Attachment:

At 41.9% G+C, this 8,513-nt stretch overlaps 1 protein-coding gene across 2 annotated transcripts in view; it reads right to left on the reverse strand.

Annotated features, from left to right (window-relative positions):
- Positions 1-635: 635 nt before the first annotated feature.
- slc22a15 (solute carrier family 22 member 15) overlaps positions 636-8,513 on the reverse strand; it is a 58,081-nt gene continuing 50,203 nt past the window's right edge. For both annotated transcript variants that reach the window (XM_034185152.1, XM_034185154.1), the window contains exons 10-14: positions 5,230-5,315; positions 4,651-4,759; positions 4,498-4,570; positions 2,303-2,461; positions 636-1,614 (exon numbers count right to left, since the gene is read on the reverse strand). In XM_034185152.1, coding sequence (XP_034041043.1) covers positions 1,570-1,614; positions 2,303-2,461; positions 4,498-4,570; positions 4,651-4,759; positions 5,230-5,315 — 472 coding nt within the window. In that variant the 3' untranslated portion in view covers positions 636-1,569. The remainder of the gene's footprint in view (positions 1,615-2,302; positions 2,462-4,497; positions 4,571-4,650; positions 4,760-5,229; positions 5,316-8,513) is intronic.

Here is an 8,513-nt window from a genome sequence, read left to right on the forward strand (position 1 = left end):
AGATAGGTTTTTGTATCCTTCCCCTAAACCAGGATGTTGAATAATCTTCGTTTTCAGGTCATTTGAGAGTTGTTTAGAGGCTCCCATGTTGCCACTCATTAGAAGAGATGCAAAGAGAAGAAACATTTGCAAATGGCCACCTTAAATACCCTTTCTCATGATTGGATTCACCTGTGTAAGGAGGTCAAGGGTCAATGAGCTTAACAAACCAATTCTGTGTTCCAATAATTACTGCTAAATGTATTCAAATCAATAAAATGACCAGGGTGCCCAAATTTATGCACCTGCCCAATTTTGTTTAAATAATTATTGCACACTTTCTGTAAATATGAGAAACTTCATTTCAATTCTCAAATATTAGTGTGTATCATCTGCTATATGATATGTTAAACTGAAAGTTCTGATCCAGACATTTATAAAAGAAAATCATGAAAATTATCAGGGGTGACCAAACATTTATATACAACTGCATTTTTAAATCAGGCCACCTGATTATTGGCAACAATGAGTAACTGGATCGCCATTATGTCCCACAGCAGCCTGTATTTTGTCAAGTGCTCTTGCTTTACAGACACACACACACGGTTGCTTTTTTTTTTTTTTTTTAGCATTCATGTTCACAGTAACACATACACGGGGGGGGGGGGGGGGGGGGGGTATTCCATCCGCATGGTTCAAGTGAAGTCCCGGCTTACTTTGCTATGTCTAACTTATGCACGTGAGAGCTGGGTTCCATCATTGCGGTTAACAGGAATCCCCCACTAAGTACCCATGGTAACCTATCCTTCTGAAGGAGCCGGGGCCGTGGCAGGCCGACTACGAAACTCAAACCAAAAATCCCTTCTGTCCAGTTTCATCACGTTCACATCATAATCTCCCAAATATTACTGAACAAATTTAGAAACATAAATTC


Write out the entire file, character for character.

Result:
At 41.9% G+C, this 8,513-nt stretch overlaps 1 protein-coding gene across 2 annotated transcripts in view; it reads right to left on the reverse strand.

Annotated features, from left to right (window-relative positions):
- Positions 1-635: 635 nt before the first annotated feature.
- slc22a15 (solute carrier family 22 member 15) overlaps positions 636-8,513 on the reverse strand; it is a 58,081-nt gene continuing 50,203 nt past the window's right edge. For both annotated transcript variants that reach the window (XM_034185152.1, XM_034185154.1), the window contains exons 10-14: positions 5,230-5,315; positions 4,651-4,759; positions 4,498-4,570; positions 2,303-2,461; positions 636-1,614 (exon numbers count right to left, since the gene is read on the reverse strand). In XM_034185152.1, coding sequence (XP_034041043.1) covers positions 1,570-1,614; positions 2,303-2,461; positions 4,498-4,570; positions 4,651-4,759; positions 5,230-5,315 — 472 coding nt within the window. In that variant the 3' untranslated portion in view covers positions 636-1,569. The remainder of the gene's footprint in view (positions 1,615-2,302; positions 2,462-4,497; positions 4,571-4,650; positions 4,760-5,229; positions 5,316-8,513) is intronic.

Here is an 8,513-nt window from a genome sequence, read left to right on the forward strand (position 1 = left end):
AGATAGGTTTTTGTATCCTTCCCCTAAACCAGGATGTTGAATAATCTTCGTTTTCAGGTCATTTGAGAGTTGTTTAGAGGCTCCCATGTTGCCACTCATTAGAAGAGATGCAAAGAGAAGAAACATTTGCAAATGGCCACCTTAAATACCCTTTCTCATGATTGGATTCACCTGTGTAAGGAGGTCAAGGGTCAATGAGCTTAACAAACCAATTCTGTGTTCCAATAATTACTGCTAAATGTATTCAAATCAATAAAATGACCAGGGTGCCCAAATTTATGCACCTGCCCAATTTTGTTTAAATAATTATTGCACACTTTCTGTAAATATGAGAAACTTCATTTCAATTCTCAAATATTAGTGTGTATCATCTGCTATATGATATGTTAAACTGAAAGTTCTGATCCAGACATTTATAAAAGAAAATCATGAAAATTATCAGGGGTGACCAAACATTTATATACAACTGCATTTTTAAATCAGGCCACCTGATTATTGGCAACAATGAGTAACTGGATCGCCATTATGTCCCACAGCAGCCTGTATTTTGTCAAGTGCTCTTGCTTTACAGACACACACACACGGTTGCTTTTTTTTTTTTTTTTTAGCATTCATGTTCACAGTAACACATACACGGGGGGGGGGGGGGGGGGGGGGTATTCCATCCGCATGGTTCAAGTGAAGTCCCGGCTTACTTTGCTATGTCTAACTTATGCACGTGAGAGCTGGGTTCCATCATTGCGGTTAACAGGAATCCCCCACTAAGTACCCATGGTAACCTATCCTTCTGAAGGAGCCGGGGCCGTGGCAGGCCGACTACGAAACTCAAACCAAAAATCCCTTCTGTCCAGTTTCATCACGTTCACATCATAATCTCCCAAATATTACTGAACAAATTTAGAAACATAAATTC